SMEs urged to remain agile, transparent with customers to keep goods moving: DHL
Reliance among SMEs on e-commerce systems and communication has intensified as Australian cities scale up lockdown restrictions to supress the Delta variant.
With this latest setback creating more uncertainty, it is worth looking back at how entrepreneurs have leaned into the Covid-19 crisis to keep their goods moving, with the most successful being those who were agile and transparent in how they kept customers informed.
As stay and work-from-home economies geared up and shoppers turned mostly online around the globe in 2020, demand for lifestyle goods in particular boomed. Surging online orders for items from wellness products to pet accessories, contributed to a 25 percent lift in outbound freight volumes handled by DHL’s Australian eCommerce division by year end.
Driving much of this volume was the meteoric rise in demand we saw for kids toys and kitchenware, with outbound freight up 6,000 percent and 1,000 percent respectively, to destinations such as Canada, New Zealand, the United States and the United Kingdom. This is a feat worth putting into context.
Keeping freight moving over the last 18 months has been an enormous challenge, with only slivers of air freight capacity available thanks to a 90 percent reduction in passenger flights and in some countries, total closure of last mile and uplift postal services. From a costs perspective, freight rates per kilo in some cases rose nearly 900 percent and transit times were severely impacted due to ‘last mile’ delivery hold ups.
It was through managing expectations on what the new normal looks like, particularly around shipping, transit times and increased costs, and re-evaluating their supply chain strategies that paved the path back to some normality.
For SMEs, this involved turning their existing freight and logistics approach on its head, with many for the first time charging customers freight costs, a substantial change to their business models that had once benefited from copious freight room and few impediments.
Most SMEs provided tiered cost options to match customer needs and budget. While the mega platforms may have been able to absorb the costs of ‘free shipping’, most SMEs had no choice but to pass these costs on to customers, only to discover that this was not the competition impediment that many had feared. Each arrived at a similar plan; to re-evaluate key markets, incorporate freight charges into commercial terms and provide regular and transparent updates.
Just as DHL worked very hard to provide enterprise clients with constant cost and transit updates as ‘last mile’ and uplift times varied widely from country to country, SMEs did the same for their customers. They incorporated logistics communication as a key part of customer service and experience, leveraging new technologies designed to support customer communication and transit tracking.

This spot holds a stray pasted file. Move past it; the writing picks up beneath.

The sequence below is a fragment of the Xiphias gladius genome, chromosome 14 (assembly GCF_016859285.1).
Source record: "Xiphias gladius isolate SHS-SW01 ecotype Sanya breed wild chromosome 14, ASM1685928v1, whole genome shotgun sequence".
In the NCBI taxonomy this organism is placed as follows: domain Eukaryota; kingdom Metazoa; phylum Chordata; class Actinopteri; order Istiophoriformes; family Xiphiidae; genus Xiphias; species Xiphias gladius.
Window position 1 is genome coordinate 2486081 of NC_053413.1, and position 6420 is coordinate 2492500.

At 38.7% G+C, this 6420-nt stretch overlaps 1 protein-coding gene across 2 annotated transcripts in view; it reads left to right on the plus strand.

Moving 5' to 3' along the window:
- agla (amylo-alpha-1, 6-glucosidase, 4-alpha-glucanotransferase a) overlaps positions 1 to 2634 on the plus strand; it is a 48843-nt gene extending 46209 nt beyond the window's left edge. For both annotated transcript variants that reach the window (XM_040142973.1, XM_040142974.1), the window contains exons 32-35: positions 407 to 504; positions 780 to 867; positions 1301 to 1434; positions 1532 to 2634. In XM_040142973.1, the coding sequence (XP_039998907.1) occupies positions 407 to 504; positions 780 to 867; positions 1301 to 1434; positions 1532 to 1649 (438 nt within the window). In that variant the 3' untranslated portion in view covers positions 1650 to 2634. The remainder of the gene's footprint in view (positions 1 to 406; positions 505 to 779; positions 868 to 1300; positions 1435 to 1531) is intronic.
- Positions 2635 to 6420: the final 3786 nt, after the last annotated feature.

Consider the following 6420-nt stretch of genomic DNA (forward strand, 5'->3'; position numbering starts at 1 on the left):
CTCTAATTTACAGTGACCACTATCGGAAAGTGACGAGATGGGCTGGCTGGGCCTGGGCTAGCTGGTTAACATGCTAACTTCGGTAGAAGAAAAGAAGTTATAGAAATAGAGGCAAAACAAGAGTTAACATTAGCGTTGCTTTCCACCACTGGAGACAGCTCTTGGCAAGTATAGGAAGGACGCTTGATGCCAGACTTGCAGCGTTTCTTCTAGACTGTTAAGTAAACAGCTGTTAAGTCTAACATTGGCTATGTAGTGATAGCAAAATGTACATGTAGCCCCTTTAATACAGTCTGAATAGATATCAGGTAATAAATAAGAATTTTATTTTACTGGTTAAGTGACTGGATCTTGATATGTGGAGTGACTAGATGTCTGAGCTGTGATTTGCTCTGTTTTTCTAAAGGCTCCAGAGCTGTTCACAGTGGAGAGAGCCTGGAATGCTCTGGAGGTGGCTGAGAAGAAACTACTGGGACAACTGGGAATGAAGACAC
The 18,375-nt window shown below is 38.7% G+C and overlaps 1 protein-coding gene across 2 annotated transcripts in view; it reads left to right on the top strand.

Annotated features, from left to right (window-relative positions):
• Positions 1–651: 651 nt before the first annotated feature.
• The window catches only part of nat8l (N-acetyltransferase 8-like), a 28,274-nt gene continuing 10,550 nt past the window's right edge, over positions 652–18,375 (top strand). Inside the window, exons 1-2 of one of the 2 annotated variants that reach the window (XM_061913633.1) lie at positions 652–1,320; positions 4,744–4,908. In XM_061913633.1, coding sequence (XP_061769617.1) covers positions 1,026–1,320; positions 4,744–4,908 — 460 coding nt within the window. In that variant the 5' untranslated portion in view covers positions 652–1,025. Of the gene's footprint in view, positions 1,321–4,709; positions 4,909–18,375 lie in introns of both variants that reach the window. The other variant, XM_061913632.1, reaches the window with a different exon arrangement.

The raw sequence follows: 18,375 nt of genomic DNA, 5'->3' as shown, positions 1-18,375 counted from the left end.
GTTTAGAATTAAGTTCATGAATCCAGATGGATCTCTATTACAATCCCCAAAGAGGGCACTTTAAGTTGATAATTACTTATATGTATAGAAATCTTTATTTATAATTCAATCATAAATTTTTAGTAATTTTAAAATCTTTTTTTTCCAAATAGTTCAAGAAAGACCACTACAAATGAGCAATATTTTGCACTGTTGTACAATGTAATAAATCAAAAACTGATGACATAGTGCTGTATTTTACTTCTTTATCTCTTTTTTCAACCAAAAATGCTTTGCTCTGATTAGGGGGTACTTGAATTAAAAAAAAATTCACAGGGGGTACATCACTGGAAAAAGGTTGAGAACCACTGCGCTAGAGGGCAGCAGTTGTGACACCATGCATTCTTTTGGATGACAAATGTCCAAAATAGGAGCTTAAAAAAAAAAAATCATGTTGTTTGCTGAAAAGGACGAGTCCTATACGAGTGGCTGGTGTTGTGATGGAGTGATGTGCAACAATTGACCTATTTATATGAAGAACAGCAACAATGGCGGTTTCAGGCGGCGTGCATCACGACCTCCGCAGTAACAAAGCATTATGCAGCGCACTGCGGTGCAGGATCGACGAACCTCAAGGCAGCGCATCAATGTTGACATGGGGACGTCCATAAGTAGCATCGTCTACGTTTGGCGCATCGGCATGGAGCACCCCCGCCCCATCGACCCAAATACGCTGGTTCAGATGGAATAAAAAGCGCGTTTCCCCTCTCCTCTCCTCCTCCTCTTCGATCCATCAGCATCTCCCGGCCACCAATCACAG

It was a collaborative effort that has helped businesses manage which markets they elected to service and which they chose to re-open markets once costs, times and policies normalized. In so doing, they built models that can cope and respond to structural changes such as new taxes, country policies and geo-political events — all part and parcel of modern business.
While there were some tailwinds to support this step-change, such as highly agile management styles typically applied by younger, e-savvy merchants, it was their commitment to transparent customer engagement and the ability to quickly re-evaluate and modify strategies that set them apart.
Uncertainties have persisted into 2021, and yet our freight volumes have stayed at 2020 highs, indicative of more entrepreneurs leaning into the crisis to provide goods fit for a world with coronaviruses. Athleisure remains the consistent outperformer, continuing its growth trajectory with freights up 60 percent year to date.
Despite the 27.6 percent rise in global ecommerce sales in 2020 according to eMarketer, we’re still in the early stages of economies turning fully digital, powered further and faster by new payment systems, banking products, Buy-Now-Pay-Later providers and new technologies that are enabling more trade across domestic and international borders. Yet logistics is a major pillar that needs to be a central consideration.
The Australian Chamber of Commerce and Industry (ACCI)’s fifth National Trade Survey concurs, going so far as recommending for government action that freight and logistics services be integrated into trade policy to shore up Australia’s competitiveness as an export nation.
While this may signal a new era for logistics, with B2C trades catching up to the B2B economy, 2020 taught us the value and power of agility and transparency. These are what kept freight moving and customers happy, setting many businesses up for further success.
Tips for merchants
Tips for merchants
- Be upfront and transparent about delivery costs and transit times, and provide regular updates
- Be agile in re-evaluating priority markets and product focus
- Offer cost-tiered freight options to customers
- Integrate logistics into CRM and customer engagement activity